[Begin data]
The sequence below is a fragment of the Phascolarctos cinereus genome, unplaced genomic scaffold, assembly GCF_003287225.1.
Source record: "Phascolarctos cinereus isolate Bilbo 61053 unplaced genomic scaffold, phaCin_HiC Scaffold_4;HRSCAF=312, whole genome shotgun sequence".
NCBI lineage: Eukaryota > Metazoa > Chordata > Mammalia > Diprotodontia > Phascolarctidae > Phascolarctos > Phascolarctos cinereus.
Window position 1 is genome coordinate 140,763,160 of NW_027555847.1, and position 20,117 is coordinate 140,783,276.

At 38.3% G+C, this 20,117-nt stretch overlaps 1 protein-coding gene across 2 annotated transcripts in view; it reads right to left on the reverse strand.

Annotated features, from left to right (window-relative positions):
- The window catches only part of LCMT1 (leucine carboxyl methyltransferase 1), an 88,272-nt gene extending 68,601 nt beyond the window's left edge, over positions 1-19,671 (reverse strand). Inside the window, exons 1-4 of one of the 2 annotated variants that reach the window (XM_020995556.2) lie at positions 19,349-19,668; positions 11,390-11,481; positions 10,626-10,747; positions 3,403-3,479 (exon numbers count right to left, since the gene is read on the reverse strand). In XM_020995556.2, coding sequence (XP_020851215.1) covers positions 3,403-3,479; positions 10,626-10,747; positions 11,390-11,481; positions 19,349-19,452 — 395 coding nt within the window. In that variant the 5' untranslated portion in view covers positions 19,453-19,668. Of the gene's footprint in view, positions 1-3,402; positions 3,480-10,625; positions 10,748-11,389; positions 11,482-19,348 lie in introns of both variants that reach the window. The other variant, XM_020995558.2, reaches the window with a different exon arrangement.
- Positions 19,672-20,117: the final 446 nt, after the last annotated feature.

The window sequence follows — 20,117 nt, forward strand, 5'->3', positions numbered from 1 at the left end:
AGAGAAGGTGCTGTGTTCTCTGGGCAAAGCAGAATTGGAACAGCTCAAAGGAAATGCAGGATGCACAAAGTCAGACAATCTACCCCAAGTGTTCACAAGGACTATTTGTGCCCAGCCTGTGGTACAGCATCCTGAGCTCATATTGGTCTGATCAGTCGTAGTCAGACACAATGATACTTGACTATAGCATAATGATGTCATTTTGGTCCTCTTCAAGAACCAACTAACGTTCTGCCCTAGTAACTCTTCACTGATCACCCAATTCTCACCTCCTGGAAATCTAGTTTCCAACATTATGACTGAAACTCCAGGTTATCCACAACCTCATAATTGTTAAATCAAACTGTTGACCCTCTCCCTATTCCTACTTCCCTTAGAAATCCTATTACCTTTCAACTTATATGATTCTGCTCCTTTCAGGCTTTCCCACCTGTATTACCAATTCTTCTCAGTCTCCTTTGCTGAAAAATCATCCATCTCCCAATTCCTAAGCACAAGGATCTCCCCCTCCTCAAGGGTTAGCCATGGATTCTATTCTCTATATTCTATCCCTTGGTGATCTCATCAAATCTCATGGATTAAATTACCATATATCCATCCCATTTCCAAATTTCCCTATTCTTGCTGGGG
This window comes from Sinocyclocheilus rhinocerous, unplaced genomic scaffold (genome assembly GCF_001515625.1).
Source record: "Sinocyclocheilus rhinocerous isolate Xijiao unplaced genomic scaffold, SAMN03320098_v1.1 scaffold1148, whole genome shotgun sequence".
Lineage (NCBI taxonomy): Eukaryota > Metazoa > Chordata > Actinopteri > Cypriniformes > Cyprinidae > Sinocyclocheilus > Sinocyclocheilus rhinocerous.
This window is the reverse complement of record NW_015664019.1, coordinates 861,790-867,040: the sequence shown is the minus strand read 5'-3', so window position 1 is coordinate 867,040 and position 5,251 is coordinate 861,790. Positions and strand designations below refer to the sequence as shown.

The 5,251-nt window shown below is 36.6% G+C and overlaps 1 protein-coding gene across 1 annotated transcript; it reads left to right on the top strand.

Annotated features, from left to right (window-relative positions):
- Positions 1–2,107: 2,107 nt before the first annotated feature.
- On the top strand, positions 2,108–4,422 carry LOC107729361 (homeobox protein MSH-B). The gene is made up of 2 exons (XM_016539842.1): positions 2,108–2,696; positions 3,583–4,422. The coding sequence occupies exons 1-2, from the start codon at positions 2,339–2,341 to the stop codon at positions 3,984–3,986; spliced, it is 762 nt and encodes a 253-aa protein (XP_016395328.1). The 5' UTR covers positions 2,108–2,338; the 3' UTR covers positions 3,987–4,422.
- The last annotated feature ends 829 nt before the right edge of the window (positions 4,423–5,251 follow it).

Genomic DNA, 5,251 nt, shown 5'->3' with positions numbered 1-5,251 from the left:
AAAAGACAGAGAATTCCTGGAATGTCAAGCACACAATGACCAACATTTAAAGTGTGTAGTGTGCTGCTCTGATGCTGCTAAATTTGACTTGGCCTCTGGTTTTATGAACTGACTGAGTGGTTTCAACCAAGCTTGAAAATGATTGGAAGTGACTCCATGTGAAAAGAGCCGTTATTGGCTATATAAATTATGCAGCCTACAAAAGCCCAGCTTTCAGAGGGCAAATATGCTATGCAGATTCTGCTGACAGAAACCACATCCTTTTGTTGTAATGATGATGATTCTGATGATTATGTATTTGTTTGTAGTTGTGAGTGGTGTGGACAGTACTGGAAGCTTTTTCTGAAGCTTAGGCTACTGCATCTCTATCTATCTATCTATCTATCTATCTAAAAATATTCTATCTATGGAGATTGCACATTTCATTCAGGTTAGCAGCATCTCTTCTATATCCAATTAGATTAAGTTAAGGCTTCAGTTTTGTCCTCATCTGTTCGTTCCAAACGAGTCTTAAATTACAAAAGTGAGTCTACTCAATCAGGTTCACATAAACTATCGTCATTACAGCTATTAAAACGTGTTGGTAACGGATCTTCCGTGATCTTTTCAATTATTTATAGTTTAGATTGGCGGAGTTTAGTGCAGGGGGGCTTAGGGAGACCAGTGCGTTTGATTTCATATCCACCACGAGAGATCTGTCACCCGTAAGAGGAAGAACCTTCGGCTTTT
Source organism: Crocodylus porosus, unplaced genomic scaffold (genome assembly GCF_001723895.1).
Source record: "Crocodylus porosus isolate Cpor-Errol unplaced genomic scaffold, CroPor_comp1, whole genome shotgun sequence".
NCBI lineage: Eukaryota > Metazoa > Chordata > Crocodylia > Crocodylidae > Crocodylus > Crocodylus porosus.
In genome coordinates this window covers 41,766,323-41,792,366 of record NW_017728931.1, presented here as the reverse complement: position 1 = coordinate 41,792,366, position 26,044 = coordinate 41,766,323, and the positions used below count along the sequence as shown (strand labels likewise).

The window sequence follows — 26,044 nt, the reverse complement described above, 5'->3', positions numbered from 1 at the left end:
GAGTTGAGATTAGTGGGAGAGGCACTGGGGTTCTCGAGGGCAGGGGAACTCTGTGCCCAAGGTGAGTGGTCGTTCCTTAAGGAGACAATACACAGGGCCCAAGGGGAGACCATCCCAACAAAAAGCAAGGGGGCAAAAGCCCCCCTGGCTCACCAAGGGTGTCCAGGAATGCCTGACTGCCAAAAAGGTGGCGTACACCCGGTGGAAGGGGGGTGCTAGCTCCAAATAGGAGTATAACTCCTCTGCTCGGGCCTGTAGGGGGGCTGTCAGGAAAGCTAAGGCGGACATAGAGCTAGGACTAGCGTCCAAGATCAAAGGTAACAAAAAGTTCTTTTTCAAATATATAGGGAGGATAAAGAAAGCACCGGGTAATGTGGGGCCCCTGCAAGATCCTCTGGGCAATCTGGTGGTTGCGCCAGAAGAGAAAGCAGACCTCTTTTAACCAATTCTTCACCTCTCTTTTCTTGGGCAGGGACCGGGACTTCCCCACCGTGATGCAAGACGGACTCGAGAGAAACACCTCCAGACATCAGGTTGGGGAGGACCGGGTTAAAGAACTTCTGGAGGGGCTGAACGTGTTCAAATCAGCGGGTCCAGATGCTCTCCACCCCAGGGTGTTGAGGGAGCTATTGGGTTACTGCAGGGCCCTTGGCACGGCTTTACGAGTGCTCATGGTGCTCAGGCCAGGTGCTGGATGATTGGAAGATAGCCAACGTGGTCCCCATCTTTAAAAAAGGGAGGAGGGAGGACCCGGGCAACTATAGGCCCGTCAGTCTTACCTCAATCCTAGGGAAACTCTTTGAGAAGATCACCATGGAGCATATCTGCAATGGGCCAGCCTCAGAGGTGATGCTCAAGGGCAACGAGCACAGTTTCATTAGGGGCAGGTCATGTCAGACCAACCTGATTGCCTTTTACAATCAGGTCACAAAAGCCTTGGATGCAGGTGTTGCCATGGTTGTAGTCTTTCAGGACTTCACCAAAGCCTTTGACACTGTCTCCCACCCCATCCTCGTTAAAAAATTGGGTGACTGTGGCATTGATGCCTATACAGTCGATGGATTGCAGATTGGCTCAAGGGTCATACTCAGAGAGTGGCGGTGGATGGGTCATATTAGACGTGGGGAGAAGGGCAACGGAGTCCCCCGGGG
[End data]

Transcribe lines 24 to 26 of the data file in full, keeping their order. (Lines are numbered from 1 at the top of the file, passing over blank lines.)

NCBI lineage: Eukaryota > Metazoa > Chordata > Crocodylia > Crocodylidae > Crocodylus > Crocodylus porosus.
In genome coordinates this window covers 41,766,323-41,792,366 of record NW_017728931.1, presented here as the reverse complement: position 1 = coordinate 41,792,366, position 26,044 = coordinate 41,766,323, and the positions used below count along the sequence as shown (strand labels likewise).

The window sequence follows — 26,044 nt, the reverse complement described above, 5'->3', positions numbered from 1 at the left end: